Companies need regulation and greater accountability to ensure they’re meeting goals related to sustainability, according to the CEO of SDG Monitor, a firm focused on measuring performance in that area.
Speaking during CNBC’s Sustainable Future Forum on Friday, Tuuli-Anna Tiuttu argued that CEOs and management needed to be “accountable” when it came to the sustainability goals they’d set.
Their long-term goals also needed to be broken down into “short-term actions” that were “more concrete and realistic to do and achieve,” she added.
The last few years have seen huge swathes of companies make net-zero commitments and other sustainability-related goals.
While such commitments draw attention, actually achieving them is a huge task with significant financial and logistical hurdles. The devil is in the detail and goals can often be light on the latter.
While many big firms are now posting details of their emissions and progression on goals, establishing a uniform set of criteria that all can adhere to and measure their efforts against represents a significant challenge.
During her conversation with CNBC, SDG Monitor’s Tiuttu was asked what specific kind of regulation was required to galvanize opinion and get businesses and industries moving.
Her response addressed the wider picture facing corporations.
“Absolutely … regulation is needed, that is what I think,” she said. “Because we don’t know how the companies are doing currently in their sustainability agendas,” she told CNBC’s Steve Sedgwick.
“Are they on track? Are they … behind? Maybe they’re ahead [in moving] towards their targets? That is something that we don’t know because without regulation, everybody is doing their own thing and it’s quite a wild, wild west out there.”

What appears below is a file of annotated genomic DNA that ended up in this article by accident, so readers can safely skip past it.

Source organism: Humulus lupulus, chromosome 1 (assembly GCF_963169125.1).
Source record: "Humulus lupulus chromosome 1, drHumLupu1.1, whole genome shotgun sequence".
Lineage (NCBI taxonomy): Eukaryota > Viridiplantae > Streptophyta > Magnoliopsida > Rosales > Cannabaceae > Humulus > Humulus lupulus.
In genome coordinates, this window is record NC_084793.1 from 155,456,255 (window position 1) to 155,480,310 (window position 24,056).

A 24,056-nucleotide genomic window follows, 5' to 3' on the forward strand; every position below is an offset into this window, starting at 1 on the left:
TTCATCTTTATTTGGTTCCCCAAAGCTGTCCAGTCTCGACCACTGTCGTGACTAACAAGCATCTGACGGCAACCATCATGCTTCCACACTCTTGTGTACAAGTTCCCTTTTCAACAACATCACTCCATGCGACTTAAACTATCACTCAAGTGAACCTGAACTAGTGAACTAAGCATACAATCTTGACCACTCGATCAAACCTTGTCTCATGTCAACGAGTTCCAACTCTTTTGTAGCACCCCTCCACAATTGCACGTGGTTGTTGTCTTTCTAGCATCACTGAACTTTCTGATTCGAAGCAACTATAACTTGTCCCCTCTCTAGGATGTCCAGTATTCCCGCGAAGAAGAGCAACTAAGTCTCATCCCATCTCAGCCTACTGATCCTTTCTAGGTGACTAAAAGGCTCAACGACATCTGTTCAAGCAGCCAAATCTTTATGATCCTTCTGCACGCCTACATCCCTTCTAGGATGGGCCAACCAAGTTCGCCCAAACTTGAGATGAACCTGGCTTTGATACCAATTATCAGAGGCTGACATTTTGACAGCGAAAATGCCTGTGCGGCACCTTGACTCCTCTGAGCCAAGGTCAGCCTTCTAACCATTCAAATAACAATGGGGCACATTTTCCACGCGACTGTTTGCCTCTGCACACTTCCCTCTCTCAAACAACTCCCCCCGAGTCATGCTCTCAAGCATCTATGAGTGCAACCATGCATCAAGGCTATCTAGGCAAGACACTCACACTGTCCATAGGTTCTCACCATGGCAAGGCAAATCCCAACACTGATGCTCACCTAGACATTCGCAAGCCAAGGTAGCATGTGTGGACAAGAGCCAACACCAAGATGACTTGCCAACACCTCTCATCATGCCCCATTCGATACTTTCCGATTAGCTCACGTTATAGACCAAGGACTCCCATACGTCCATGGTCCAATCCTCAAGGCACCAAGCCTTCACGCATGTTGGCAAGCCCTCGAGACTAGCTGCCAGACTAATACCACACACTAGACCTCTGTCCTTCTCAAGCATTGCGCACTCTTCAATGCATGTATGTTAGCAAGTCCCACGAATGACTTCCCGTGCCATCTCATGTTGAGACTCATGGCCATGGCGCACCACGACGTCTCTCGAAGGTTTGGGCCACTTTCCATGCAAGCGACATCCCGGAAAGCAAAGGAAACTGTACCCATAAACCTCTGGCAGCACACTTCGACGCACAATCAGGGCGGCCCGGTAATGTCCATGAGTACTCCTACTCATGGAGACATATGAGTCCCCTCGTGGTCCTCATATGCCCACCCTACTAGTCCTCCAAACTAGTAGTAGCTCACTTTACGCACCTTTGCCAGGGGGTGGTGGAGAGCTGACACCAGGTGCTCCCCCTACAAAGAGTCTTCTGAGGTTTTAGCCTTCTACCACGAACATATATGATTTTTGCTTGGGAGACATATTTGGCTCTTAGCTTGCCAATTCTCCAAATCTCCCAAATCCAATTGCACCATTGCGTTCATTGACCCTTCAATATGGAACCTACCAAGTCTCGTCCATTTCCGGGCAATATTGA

This, Tiuttu said, created “a lot of cherry-picking, maybe greenwashing as well, because … they are not necessarily showing the performance and their data in a similar format that is recognizable.”
Greenwashing is a term that environmental organization Greenpeace UK calls a “PR tactic” used “to make a company or product appear environmentally friendly without meaningfully reducing its environmental impact.”
The debate surrounding it is becoming increasingly fierce, the charge often being leveled at multinational companies with vast resources and significant carbon footprints.
Expanding on her points, Tiuttu said regulation was required because “we need [these] … common shared practices, and we need data that is collected and calculated in a similar way from one year to the next.”
This would build up databases that would in turn start to show trends in performance, she explained. “And all of this is possible for the businesses to do.”